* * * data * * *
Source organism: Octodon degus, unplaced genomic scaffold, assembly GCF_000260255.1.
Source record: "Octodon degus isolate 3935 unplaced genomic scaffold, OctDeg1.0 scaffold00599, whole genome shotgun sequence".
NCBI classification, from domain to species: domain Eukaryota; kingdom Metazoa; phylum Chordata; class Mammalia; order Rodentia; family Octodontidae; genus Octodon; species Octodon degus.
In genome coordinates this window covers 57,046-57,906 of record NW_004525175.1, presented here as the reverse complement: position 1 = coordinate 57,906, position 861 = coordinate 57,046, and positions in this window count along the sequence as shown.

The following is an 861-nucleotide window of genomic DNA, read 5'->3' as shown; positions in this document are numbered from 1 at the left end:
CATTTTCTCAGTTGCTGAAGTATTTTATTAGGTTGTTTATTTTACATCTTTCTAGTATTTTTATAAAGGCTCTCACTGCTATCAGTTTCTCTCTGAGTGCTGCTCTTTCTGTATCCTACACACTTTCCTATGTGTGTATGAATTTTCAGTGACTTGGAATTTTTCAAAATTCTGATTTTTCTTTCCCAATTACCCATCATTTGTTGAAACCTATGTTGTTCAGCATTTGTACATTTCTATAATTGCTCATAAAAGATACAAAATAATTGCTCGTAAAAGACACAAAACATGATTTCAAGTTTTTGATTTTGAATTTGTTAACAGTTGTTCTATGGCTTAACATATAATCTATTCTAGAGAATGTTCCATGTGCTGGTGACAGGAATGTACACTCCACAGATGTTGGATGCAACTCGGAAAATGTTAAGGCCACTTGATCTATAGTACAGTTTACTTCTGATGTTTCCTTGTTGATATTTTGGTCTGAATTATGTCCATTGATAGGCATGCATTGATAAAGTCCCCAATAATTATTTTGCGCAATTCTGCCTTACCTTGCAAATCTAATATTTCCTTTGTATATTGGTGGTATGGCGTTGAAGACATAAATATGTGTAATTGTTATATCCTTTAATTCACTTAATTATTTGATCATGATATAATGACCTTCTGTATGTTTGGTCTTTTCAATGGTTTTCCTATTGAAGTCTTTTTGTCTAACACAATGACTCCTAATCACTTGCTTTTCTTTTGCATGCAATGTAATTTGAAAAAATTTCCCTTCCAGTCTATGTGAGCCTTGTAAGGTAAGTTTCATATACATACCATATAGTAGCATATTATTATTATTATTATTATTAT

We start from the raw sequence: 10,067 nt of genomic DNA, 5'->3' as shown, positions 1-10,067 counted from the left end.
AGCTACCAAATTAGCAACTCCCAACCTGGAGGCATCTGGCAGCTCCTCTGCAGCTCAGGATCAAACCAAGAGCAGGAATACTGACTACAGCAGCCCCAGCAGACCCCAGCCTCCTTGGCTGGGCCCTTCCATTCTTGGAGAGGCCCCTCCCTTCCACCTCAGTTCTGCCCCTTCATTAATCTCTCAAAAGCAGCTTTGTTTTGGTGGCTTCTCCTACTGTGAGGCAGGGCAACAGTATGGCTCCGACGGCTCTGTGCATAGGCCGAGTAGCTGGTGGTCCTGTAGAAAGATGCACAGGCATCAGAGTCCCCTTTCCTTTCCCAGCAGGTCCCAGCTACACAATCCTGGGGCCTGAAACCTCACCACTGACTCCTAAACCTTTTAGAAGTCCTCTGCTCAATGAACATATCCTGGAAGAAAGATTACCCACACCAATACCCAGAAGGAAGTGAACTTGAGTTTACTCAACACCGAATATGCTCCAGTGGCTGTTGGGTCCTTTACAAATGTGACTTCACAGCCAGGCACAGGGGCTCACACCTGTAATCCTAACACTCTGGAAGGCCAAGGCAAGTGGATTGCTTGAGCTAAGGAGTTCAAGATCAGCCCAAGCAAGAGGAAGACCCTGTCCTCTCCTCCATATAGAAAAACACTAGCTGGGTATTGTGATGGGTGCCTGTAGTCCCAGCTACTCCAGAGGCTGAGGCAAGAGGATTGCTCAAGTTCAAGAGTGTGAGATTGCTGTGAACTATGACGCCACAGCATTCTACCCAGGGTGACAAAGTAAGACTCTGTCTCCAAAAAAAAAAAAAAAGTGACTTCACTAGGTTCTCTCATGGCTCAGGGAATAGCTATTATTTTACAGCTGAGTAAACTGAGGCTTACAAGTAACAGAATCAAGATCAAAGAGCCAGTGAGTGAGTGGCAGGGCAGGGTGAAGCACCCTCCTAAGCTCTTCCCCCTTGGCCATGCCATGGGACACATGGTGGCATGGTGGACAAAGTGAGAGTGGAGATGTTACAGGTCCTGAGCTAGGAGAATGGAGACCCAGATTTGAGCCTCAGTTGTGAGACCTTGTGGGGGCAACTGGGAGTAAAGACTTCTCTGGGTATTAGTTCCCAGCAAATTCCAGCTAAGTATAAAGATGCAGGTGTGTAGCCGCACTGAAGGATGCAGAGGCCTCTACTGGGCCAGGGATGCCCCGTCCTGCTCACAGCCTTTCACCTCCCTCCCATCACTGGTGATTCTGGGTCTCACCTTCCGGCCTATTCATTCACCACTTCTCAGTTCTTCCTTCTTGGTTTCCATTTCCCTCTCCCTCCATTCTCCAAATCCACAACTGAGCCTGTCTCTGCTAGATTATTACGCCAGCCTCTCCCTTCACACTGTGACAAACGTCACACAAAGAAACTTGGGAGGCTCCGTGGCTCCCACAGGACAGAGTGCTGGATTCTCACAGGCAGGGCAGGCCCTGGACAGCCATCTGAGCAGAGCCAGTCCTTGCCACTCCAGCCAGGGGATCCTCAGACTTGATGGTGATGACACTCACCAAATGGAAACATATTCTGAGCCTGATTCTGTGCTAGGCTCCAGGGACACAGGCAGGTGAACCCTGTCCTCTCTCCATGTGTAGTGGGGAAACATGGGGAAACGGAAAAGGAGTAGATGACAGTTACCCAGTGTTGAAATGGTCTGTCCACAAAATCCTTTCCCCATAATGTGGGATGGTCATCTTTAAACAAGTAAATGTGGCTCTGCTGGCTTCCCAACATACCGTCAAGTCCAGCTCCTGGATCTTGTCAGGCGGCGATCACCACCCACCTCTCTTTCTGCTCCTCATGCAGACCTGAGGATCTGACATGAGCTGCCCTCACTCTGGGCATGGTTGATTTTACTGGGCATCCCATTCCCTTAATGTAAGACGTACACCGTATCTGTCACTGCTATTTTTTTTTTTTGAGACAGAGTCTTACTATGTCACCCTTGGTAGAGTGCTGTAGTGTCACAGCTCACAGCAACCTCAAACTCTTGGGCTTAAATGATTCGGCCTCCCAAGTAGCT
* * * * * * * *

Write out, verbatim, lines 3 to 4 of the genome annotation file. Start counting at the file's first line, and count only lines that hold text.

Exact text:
NCBI classification, from domain to species: domain Eukaryota; kingdom Metazoa; phylum Chordata; class Mammalia; order Rodentia; family Octodontidae; genus Octodon; species Octodon degus.
In genome coordinates this window covers 57,046-57,906 of record NW_004525175.1, presented here as the reverse complement: position 1 = coordinate 57,906, position 861 = coordinate 57,046, and positions in this window count along the sequence as shown.